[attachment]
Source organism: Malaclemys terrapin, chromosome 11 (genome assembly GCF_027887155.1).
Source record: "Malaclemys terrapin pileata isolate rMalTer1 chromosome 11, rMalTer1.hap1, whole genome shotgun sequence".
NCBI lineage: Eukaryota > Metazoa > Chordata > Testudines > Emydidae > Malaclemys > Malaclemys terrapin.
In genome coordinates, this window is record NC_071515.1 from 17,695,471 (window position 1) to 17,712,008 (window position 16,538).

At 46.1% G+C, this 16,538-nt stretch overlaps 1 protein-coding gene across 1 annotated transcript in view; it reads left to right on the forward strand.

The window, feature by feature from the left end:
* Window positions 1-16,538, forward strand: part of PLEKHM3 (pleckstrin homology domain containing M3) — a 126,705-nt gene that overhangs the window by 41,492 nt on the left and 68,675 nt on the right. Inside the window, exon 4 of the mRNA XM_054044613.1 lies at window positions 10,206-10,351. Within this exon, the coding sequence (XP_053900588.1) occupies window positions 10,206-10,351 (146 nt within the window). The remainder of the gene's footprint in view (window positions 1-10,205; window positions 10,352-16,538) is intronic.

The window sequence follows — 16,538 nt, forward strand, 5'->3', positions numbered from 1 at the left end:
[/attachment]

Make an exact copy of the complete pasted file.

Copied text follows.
Source organism: Malaclemys terrapin, chromosome 11 (genome assembly GCF_027887155.1).
Source record: "Malaclemys terrapin pileata isolate rMalTer1 chromosome 11, rMalTer1.hap1, whole genome shotgun sequence".
NCBI lineage: Eukaryota > Metazoa > Chordata > Testudines > Emydidae > Malaclemys > Malaclemys terrapin.
In genome coordinates, this window is record NC_071515.1 from 17,695,471 (window position 1) to 17,712,008 (window position 16,538).

At 46.1% G+C, this 16,538-nt stretch overlaps 1 protein-coding gene across 1 annotated transcript in view; it reads left to right on the forward strand.

The window, feature by feature from the left end:
* Window positions 1-16,538, forward strand: part of PLEKHM3 (pleckstrin homology domain containing M3) — a 126,705-nt gene that overhangs the window by 41,492 nt on the left and 68,675 nt on the right. Inside the window, exon 4 of the mRNA XM_054044613.1 lies at window positions 10,206-10,351. Within this exon, the coding sequence (XP_053900588.1) occupies window positions 10,206-10,351 (146 nt within the window). The remainder of the gene's footprint in view (window positions 1-10,205; window positions 10,352-16,538) is intronic.

The window sequence follows — 16,538 nt, forward strand, 5'->3', positions numbered from 1 at the left end: